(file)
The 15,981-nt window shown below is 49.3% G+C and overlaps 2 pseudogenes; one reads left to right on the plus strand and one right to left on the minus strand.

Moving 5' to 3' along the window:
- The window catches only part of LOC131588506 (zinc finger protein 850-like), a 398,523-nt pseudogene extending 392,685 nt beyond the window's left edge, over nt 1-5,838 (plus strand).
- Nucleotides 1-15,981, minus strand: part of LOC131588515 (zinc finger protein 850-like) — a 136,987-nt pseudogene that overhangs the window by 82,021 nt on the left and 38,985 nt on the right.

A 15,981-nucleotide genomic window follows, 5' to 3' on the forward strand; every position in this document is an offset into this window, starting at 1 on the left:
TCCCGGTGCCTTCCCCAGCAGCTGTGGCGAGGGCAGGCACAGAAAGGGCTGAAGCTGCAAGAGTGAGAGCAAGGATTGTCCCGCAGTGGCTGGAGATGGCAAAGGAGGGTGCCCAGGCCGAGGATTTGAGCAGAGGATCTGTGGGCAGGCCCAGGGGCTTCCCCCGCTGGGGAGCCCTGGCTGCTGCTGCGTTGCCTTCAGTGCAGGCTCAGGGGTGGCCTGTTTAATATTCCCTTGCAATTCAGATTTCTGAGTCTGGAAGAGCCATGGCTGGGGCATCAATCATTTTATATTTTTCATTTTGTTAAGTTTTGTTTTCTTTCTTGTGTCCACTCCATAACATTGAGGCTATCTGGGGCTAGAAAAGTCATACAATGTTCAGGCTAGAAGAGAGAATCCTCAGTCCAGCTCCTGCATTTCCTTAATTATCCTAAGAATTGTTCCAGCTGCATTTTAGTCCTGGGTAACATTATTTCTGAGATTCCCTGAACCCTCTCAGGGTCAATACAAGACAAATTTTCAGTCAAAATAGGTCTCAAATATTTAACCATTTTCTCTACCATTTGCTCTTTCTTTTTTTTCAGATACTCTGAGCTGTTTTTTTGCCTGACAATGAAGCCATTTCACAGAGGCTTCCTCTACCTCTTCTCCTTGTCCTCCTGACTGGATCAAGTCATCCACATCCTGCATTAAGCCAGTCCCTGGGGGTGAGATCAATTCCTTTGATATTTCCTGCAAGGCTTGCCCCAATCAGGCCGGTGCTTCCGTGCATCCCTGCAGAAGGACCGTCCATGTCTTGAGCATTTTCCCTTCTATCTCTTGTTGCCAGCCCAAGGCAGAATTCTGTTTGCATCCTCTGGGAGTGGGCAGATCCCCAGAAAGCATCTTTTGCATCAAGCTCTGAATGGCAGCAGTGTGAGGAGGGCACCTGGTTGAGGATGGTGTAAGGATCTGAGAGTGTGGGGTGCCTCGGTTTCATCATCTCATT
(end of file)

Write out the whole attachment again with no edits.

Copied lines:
The 15,981-nt window shown below is 49.3% G+C and overlaps 2 pseudogenes; one reads left to right on the plus strand and one right to left on the minus strand.

Moving 5' to 3' along the window:
- The window catches only part of LOC131588506 (zinc finger protein 850-like), a 398,523-nt pseudogene extending 392,685 nt beyond the window's left edge, over nt 1-5,838 (plus strand).
- Nucleotides 1-15,981, minus strand: part of LOC131588515 (zinc finger protein 850-like) — a 136,987-nt pseudogene that overhangs the window by 82,021 nt on the left and 38,985 nt on the right.

A 15,981-nucleotide genomic window follows, 5' to 3' on the forward strand; every position in this document is an offset into this window, starting at 1 on the left:
TCCCGGTGCCTTCCCCAGCAGCTGTGGCGAGGGCAGGCACAGAAAGGGCTGAAGCTGCAAGAGTGAGAGCAAGGATTGTCCCGCAGTGGCTGGAGATGGCAAAGGAGGGTGCCCAGGCCGAGGATTTGAGCAGAGGATCTGTGGGCAGGCCCAGGGGCTTCCCCCGCTGGGGAGCCCTGGCTGCTGCTGCGTTGCCTTCAGTGCAGGCTCAGGGGTGGCCTGTTTAATATTCCCTTGCAATTCAGATTTCTGAGTCTGGAAGAGCCATGGCTGGGGCATCAATCATTTTATATTTTTCATTTTGTTAAGTTTTGTTTTCTTTCTTGTGTCCACTCCATAACATTGAGGCTATCTGGGGCTAGAAAAGTCATACAATGTTCAGGCTAGAAGAGAGAATCCTCAGTCCAGCTCCTGCATTTCCTTAATTATCCTAAGAATTGTTCCAGCTGCATTTTAGTCCTGGGTAACATTATTTCTGAGATTCCCTGAACCCTCTCAGGGTCAATACAAGACAAATTTTCAGTCAAAATAGGTCTCAAATATTTAACCATTTTCTCTACCATTTGCTCTTTCTTTTTTTTCAGATACTCTGAGCTGTTTTTTTGCCTGACAATGAAGCCATTTCACAGAGGCTTCCTCTACCTCTTCTCCTTGTCCTCCTGACTGGATCAAGTCATCCACATCCTGCATTAAGCCAGTCCCTGGGGGTGAGATCAATTCCTTTGATATTTCCTGCAAGGCTTGCCCCAATCAGGCCGGTGCTTCCGTGCATCCCTGCAGAAGGACCGTCCATGTCTTGAGCATTTTCCCTTCTATCTCTTGTTGCCAGCCCAAGGCAGAATTCTGTTTGCATCCTCTGGGAGTGGGCAGATCCCCAGAAAGCATCTTTTGCATCAAGCTCTGAATGGCAGCAGTGTGAGGAGGGCACCTGGTTGAGGATGGTGTAAGGATCTGAGAGTGTGGGGTGCCTCGGTTTCATCATCTCATT